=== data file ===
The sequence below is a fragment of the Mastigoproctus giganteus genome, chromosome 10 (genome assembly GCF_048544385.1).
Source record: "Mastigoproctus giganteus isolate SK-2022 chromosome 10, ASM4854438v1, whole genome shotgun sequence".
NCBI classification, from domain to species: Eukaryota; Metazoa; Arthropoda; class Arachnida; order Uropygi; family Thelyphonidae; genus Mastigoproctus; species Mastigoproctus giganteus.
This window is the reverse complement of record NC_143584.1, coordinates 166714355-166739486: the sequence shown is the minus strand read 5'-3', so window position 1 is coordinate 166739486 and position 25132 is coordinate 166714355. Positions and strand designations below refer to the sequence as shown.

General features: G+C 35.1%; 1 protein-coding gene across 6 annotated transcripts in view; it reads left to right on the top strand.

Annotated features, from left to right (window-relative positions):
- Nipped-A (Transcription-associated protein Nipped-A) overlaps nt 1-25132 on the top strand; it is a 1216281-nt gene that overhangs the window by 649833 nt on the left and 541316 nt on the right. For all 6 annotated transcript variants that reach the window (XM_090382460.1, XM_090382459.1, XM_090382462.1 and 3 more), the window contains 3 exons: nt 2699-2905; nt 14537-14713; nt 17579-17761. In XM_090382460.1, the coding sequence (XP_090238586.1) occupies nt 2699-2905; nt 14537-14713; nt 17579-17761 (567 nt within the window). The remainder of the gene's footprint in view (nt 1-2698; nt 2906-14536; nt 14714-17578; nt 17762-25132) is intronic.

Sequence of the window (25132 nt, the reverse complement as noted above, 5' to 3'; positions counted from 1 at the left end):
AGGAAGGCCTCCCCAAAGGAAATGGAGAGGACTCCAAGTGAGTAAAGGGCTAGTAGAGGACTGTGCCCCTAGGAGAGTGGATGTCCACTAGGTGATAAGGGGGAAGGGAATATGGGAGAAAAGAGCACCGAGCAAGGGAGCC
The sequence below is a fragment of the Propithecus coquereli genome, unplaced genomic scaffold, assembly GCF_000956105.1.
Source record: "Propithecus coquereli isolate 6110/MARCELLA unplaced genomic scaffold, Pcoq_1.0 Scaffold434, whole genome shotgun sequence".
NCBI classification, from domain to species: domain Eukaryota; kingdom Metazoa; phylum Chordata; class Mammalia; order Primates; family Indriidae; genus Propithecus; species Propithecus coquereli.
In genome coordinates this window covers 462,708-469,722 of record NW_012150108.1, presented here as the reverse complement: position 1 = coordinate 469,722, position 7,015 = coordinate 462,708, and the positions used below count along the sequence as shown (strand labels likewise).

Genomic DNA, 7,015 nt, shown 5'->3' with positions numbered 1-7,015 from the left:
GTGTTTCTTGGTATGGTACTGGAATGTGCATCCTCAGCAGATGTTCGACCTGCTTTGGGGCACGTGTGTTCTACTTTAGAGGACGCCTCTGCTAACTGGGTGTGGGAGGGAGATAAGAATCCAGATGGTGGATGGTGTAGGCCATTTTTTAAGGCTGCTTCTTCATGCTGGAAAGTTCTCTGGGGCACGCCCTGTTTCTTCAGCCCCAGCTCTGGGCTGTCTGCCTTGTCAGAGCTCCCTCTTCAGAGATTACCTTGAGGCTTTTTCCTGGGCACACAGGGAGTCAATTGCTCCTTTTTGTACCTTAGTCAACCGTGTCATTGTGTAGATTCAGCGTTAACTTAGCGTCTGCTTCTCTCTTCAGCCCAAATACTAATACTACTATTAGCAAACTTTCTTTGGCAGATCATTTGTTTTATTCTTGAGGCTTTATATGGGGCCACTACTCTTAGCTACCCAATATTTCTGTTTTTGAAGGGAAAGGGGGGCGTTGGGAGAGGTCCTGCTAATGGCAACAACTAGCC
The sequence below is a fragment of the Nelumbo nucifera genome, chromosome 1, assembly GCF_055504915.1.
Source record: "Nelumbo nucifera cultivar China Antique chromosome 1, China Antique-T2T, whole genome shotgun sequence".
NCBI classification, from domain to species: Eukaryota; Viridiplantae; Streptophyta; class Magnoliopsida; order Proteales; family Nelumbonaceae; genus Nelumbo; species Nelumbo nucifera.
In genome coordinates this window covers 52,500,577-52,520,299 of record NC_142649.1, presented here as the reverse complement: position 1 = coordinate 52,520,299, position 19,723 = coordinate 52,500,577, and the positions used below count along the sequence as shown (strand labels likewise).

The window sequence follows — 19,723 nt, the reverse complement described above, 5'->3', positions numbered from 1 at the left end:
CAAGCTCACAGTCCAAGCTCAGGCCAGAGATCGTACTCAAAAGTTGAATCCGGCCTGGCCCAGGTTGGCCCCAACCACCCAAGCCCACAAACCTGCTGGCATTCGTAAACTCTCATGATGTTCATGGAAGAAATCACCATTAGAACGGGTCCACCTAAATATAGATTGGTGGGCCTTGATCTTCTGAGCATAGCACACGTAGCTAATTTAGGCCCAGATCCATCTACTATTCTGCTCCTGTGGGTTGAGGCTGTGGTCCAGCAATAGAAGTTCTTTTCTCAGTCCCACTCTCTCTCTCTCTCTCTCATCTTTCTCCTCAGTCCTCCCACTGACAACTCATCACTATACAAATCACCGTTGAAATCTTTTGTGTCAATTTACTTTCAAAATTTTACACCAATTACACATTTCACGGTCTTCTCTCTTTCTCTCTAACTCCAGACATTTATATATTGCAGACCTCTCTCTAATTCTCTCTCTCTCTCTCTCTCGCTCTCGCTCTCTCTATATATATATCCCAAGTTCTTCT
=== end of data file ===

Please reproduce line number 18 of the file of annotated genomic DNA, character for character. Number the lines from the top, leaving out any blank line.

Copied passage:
NCBI classification, from domain to species: Eukaryota; Viridiplantae; Streptophyta; class Magnoliopsida; order Proteales; family Nelumbonaceae; genus Nelumbo; species Nelumbo nucifera.